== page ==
“This year alone, we expect to be about two-thirds of the way back in terms of Canadian arrivals,” says Burke. “And by next year, we expect to pretty much be fully recovered, which is massively important to us.”


One other similarity between Los Angeles and Toronto is their hard-line approach to health and safety. Both cities implemented lockdowns and restrictions throughout the pandemic to help curb the spread of COVID-19, and both drew global criticism for their severity and slow reopening. But according to Burke, the cautious way both cities have handled the pandemic was absolutely appropriate.

“I think there was a bit of a false narrative maybe a year and a half ago that somehow health and safety were at odds with economic recovery. And I totally disagree. I think the only way you can have a sustainable economic recovery is by leading with health and safety,” he says.

Early on in the pandemic, in the absence of a coordinated federal policy, Los Angeles’s county health director Barbara Ferrer “followed the science” and formed a task force to help implement CDC’s health and safety regulations across a dozen different verticals, including arts and cultural institutions, sports and entertainment venues, and hotels and restaurants. Today, though there still isn’t a uniform policy in place, with some stadiums, attractions and local businesses requiring proof of vaccination and timed entries while others are not, Burke is reassuring Canadians that they’ll still find a very comfortable and familiar experience during their visit.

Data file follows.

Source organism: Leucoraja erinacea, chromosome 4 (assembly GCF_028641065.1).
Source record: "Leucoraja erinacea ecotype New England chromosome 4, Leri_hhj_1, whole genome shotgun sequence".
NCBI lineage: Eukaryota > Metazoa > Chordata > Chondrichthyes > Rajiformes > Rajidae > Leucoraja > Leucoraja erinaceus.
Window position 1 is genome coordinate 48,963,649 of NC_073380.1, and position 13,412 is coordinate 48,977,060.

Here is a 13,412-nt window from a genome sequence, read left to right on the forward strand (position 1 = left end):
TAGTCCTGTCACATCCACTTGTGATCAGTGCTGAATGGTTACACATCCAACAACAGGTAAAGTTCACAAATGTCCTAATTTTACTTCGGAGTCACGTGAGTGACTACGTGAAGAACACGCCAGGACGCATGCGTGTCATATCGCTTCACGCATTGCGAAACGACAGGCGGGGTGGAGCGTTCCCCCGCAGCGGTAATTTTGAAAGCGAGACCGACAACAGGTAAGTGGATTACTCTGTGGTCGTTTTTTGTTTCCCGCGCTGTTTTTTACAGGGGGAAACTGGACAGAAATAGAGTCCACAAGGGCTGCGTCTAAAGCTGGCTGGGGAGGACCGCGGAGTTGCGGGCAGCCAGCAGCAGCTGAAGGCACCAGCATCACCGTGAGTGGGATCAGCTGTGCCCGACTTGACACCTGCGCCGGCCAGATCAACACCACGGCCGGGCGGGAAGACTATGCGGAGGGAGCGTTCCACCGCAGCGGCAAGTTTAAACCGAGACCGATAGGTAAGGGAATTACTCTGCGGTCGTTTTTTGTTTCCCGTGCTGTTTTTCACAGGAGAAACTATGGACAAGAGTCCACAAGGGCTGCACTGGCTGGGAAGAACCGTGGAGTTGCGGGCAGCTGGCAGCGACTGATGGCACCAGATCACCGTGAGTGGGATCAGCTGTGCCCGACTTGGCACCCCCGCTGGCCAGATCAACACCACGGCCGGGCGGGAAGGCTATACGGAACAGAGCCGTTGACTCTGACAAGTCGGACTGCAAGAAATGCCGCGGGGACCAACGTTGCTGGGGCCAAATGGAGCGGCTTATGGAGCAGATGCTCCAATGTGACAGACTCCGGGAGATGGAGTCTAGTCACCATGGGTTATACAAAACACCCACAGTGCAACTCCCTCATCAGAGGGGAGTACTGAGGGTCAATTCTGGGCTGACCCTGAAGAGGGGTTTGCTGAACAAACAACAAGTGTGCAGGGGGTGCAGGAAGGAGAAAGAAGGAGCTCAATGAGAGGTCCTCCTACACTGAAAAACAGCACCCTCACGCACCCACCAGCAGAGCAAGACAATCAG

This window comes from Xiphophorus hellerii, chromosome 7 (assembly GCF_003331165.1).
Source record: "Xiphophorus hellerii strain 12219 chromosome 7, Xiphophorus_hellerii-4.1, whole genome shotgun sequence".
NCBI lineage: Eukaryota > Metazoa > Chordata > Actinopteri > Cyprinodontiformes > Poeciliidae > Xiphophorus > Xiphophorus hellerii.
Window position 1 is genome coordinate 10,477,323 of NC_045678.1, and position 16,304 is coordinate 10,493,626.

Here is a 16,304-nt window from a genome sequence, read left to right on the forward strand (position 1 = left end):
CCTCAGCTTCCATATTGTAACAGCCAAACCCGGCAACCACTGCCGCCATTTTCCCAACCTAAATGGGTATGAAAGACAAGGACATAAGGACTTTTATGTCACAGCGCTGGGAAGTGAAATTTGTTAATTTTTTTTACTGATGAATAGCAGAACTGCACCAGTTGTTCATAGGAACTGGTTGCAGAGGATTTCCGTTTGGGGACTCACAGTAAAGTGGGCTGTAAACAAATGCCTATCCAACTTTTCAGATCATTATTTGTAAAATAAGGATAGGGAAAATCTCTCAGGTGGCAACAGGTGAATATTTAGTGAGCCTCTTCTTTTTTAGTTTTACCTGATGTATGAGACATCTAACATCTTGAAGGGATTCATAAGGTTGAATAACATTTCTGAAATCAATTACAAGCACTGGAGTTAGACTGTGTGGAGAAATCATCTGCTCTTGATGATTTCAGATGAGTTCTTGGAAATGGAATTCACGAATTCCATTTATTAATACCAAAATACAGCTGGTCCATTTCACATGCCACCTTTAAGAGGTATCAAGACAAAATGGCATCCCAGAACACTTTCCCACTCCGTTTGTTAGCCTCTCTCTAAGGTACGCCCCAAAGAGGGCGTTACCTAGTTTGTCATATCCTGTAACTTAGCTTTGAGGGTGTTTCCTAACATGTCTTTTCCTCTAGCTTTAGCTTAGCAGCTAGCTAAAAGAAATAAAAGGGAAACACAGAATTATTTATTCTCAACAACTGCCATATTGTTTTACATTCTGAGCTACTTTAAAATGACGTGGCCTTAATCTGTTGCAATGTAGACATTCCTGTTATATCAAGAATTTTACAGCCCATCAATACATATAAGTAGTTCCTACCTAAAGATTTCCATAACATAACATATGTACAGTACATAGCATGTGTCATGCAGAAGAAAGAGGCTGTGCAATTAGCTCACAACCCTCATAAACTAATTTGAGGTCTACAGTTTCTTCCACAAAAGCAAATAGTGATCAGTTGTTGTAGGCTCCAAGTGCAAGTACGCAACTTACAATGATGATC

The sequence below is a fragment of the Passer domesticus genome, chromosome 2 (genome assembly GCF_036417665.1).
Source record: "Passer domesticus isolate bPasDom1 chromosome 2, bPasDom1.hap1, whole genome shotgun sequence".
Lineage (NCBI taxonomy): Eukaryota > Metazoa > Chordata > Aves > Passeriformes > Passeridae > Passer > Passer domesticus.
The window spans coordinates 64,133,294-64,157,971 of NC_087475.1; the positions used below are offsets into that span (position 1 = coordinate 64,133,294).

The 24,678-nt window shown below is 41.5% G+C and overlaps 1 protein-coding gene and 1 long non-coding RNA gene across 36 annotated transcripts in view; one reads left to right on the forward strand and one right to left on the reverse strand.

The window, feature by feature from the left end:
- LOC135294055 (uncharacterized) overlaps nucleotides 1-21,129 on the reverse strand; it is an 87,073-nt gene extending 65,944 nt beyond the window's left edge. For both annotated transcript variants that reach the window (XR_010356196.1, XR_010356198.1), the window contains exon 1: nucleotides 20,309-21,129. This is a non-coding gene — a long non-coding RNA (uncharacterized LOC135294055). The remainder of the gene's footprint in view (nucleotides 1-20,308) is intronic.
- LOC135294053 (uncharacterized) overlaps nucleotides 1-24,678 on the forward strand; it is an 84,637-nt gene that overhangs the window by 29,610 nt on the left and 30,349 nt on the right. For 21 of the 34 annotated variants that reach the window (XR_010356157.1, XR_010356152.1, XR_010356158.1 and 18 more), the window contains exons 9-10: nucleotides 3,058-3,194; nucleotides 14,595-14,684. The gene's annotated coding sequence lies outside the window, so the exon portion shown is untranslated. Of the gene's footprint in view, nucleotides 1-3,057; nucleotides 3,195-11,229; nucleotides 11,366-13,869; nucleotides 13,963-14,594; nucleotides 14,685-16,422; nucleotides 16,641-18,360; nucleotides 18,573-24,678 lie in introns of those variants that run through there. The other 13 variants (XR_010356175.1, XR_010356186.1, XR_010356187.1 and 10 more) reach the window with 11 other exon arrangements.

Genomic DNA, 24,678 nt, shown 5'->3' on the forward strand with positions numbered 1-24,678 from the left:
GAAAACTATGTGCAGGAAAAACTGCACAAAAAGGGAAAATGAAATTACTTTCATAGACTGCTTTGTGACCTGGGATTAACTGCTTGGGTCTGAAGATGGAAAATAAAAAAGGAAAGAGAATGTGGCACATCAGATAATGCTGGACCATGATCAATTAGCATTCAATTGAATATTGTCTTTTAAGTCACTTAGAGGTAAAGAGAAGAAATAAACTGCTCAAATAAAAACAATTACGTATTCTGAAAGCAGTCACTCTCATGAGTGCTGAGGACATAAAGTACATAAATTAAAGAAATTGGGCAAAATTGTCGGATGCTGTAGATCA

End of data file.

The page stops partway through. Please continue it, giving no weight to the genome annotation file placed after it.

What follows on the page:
“I would really recommend that people check with each venue in advance, to see what their requirements are,” says Burke. “But most importantly, I would recommend going to our website, www.discoverlosangeles.com, and look up our member businesses, which we have over 1,000 of. We link to all their health and safety protocols.”


Los Angeles didn’t just sit back and rest on its laurels during the pandemic, says Burke. In fact, the city offers more things to do now than before the pandemic as a result of major capital improvements. One of the most notable new offerings is the Academy Museum of Motion Pictures, regarded as the largest museum in the U.S. devoted to the arts, sciences and artists of moviemaking. Opened September 2021, the museum is so comprehensive, so specially curated that it took Burke three separate visits to see it in its entirety.